The objective of the research study was a statistical analysis of the correlations between the source of isolation of 66 lactic bacteria (LAB) strains, their phylogenetic affiliation to a specific genus and species, and the verified antimicrobial properties against Listeria monocytogenes, Salmonella enteritidis and Escherichia coli. The analysis was performed based on the data collected during a study project conducted in the Department of Hygiene and Food Quality Management at the ‘SGGW’ Warsaw University of Life Sciences in 2014 – 2019. The collected data included the diameters of inhibition zones of the indicator microorganisms as tracked in a well diffusion method, in which the following was used as inhibitory factors: full LAB cultures (WBC), a cell-free supernatant (CFS) and a neutralized, catalase treated cellfree supernatant (CFN). Of the LAB strains analysed, the highest antimicrobial activity was found in the Lb. plantarum strains, and the lowest in the Lb. fermentum strains. The strains isolated from the regional cheeses (particularly from ‘oscypek’) were characterised by the greatest antagonism towards L. monocytogenes; that phenomenon occurred in WBC, CFS as well as in CFN. It was shown that the LAB strains tested were characterized by diverse antimicrobial properties whereby this diversity depended on the factors such as the source of isolation and phylogenetic affiliation.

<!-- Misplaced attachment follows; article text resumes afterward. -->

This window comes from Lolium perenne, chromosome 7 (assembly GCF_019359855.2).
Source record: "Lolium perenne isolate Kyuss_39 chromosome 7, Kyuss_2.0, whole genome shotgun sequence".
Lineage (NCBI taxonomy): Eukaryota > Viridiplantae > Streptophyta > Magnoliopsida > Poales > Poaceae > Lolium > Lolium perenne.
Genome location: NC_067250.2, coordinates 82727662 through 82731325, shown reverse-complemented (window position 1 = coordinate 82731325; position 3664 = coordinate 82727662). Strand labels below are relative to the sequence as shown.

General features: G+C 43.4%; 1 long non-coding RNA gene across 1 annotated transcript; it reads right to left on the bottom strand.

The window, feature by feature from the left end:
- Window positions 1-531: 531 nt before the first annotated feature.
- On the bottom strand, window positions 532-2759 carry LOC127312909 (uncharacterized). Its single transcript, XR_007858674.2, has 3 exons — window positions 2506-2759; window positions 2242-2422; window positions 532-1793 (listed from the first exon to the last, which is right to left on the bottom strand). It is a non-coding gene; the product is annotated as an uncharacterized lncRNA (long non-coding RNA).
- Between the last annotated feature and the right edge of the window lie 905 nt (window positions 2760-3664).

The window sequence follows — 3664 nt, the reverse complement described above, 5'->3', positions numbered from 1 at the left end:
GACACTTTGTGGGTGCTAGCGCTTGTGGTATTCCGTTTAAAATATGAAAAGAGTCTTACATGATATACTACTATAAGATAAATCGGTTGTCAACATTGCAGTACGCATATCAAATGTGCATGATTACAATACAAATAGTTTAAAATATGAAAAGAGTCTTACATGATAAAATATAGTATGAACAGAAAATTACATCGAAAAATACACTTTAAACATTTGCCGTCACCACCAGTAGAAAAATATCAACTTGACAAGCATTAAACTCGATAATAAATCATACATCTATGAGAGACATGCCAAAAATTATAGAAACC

antagonistic activity, lactic acid bacteria, Lactobacillus, traditional food, isolation